Apollonius of Tyana (5)

Apollonius of Tyana: charismatic teacher and miracle worker (first century CE). Born in Tyana, he may have belonged to a branch of ancient philosophy called neo-Pythagoreanism. He received divine honors in the third century. Although the Athenian sophist (professional orator) Philostratus wrote a lengthy Life of Apollonius (summary), hardly anything about the sage is certain. However, there are several bits and pieces of information that may help us reconstruct something of the life of this man, who was and is frequently compared to the Jewish sage and miracle worker Jesus of Nazareth.

Other sources

Apollonius' biographer Philostratus mentions in his Life of Apollonius (LoA) several earlier, written sources on the life of Apollonius. It is possible that these works contained information from local traditions and quotations from Apollonius' letters and publications, so we cannot make a clear distinction between these sources on the one hand and the letters, books, and local traditions on the other hand.

Maximus of Aegae

Philostratus claims to have used a book about the youth of Apollonius that was written by Maximus of Aegae, the "minister of Greek letters" (ab epistulis Graecis) in the cabinet of an unnamed second century emperor. This book contained several traditions about Apollonius' infancy, which the pious boy spent at the temple of Asclepius at Aegae, not far from Tyana.

There is no reason to doubt Philostratus' claim. The main argument for the existence of this book is that Maximus' information cannot be reconciled with the other events described in the LoA; for example, Maximus is said to have told a story about a Roman official who tried to seduce a twenty year old Apollonius in the year 17 AD (LoA 1.12). This is almost incompatible with the well known story about Apollonius' vision of the murder of Domitian in 96 (quoted above), and this chronological incompatibility proves beyond reasonable doubt that Philostratus used at least two independent sources.

Maybe, we may compare the book of Maximus of Aegae with the Protogospel of James: a Christian forgery from the second century, meant as an addition to the gospels, telling about the youth of Jesus. The disciples of Apollonius may have felt a similar need for information about the early years of their hero. This confirms our idea that the charismatic teacher was a well known figure in the second century.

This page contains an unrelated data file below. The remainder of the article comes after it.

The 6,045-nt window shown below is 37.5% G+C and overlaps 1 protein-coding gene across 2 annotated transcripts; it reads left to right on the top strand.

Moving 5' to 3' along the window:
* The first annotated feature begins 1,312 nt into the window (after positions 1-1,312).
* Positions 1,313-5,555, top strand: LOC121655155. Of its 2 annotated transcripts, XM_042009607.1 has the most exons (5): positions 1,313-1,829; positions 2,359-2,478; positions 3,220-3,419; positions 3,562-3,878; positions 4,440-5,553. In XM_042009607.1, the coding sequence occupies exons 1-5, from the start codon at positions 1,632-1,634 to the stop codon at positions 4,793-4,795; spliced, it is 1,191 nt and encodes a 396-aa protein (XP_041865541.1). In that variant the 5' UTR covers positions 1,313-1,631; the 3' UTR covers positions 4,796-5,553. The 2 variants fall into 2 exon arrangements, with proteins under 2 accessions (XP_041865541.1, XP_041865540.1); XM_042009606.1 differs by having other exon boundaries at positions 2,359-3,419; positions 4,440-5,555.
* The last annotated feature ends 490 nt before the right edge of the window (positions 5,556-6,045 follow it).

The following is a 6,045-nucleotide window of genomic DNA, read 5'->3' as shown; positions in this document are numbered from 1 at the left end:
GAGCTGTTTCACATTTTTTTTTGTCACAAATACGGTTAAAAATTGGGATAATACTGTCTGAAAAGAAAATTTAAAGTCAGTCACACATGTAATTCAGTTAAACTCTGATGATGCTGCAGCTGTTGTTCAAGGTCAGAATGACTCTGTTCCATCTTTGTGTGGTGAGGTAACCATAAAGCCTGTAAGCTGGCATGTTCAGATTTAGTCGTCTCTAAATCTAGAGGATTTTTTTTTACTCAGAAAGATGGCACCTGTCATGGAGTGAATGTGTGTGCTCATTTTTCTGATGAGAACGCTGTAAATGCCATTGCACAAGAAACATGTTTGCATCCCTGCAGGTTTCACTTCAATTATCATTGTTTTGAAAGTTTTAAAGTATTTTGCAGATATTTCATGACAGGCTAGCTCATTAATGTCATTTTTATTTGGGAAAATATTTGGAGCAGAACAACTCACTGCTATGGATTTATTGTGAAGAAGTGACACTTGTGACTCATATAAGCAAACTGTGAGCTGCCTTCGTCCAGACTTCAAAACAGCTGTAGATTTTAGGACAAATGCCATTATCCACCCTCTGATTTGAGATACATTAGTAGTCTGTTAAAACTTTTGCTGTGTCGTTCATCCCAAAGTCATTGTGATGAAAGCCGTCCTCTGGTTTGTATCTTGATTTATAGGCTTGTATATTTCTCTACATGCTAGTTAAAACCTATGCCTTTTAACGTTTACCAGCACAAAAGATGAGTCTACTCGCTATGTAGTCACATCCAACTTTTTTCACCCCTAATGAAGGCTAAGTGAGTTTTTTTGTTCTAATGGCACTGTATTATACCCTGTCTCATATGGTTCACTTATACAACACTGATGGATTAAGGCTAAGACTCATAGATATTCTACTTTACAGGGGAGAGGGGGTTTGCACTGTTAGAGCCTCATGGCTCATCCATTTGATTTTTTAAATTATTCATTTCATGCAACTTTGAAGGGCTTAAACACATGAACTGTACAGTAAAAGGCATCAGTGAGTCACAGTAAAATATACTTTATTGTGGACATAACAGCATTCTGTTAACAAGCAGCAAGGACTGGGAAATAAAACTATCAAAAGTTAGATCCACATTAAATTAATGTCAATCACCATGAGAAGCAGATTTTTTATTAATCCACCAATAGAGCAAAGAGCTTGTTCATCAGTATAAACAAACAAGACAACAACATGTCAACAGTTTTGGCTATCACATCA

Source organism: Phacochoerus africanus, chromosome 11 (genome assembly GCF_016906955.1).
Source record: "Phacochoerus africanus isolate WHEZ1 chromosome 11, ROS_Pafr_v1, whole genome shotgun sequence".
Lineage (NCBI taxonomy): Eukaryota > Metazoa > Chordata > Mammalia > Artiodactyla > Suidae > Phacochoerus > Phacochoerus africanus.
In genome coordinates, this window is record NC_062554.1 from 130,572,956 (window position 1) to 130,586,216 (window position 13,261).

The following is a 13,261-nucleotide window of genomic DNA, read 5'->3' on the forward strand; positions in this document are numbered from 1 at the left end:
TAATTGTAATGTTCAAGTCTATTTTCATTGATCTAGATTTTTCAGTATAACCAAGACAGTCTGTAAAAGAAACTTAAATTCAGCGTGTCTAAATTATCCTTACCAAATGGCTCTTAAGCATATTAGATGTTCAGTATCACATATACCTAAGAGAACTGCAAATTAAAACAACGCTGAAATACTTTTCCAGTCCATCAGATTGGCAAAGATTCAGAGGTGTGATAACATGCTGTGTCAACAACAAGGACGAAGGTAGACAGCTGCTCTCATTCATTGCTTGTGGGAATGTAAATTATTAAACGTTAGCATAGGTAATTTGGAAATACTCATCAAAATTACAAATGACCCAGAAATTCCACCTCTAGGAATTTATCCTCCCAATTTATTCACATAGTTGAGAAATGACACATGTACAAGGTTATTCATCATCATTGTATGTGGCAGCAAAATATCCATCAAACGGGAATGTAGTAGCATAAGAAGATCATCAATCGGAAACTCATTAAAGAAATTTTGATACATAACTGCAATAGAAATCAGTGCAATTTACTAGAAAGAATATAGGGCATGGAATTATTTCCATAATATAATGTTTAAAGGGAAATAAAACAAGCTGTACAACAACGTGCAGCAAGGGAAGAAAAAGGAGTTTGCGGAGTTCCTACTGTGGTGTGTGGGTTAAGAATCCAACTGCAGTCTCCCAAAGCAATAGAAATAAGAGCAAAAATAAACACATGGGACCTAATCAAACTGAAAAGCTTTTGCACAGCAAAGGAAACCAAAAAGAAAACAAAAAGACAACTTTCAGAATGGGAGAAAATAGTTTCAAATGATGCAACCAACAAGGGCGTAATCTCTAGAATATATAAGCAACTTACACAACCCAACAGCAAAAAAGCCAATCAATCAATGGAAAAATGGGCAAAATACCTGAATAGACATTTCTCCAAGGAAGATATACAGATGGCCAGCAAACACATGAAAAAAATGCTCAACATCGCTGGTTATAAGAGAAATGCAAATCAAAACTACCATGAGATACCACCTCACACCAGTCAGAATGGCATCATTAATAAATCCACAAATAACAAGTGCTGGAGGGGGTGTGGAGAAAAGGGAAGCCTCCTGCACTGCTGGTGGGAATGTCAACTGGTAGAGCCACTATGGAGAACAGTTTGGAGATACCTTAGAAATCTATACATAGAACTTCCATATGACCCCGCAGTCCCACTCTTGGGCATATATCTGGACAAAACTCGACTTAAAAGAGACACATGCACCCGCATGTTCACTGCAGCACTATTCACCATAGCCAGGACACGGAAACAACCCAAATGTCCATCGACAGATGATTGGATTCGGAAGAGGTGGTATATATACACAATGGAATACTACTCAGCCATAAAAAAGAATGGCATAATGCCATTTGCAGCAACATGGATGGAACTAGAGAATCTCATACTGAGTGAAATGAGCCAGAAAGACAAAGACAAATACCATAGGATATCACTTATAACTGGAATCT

Nobody denies the existence of the Reminiscences of Apollonius about Tyana, magician and philosopher by Moeragenes,{{Moeragenes - his name is very rare - can be identified with an Athenian benefactor who is mentioned in an inscription written during the reign of the Roman emperors Hadrian or Antoninus Pius (SEG 14 [1957] 129). He called his daughter Pythagora. Het may also be identical to an Athenian discussing Judaism in the Table talks (=Moralia 671c) of the Greek philosopher Plutarch of Chaeronea (46 - after 122).}} because it is quoted by Origen of Alexandria a in his treatise Against Celsus (6.41). The Christian author - a younger contemporary of Philostratus - informs us that in the Reminiscences, Apollonius discusses with the Stoic philosopher Euphrates and an unnamed Epicurean. Moeragenes' work consisted of four books and this arrangement and the title suggest that Moeragenes tried to imitate the famous Reminiscences about Socrates by the author Xenophon (c.430-c.355), a disciple of the Athenian philosopher.

Reminiscences were a literary genre, and it was necessary that the author had actually known the man or woman he was writing about. If Moeragenes knew Apollonius, we may argue that it is more plausible that Apollonius called himself "magician and philosopher" (as Moeragenes says) than that he abhorred from magic (as Philostratus leads us to believe).

Philostratus frequently stresses that Apollonius was not a magician, and this may be the reason why he writes that Moeragenes "was ignorant of many circumstances of Apollonius' life". But we have already seen that there are some indications that Apollonius was a magician indeed: the author of the letters admits it, it is maintained in the Antiochene tradition, and Lucian and Cassius Dio state the same. We will see that Damis contains the same information.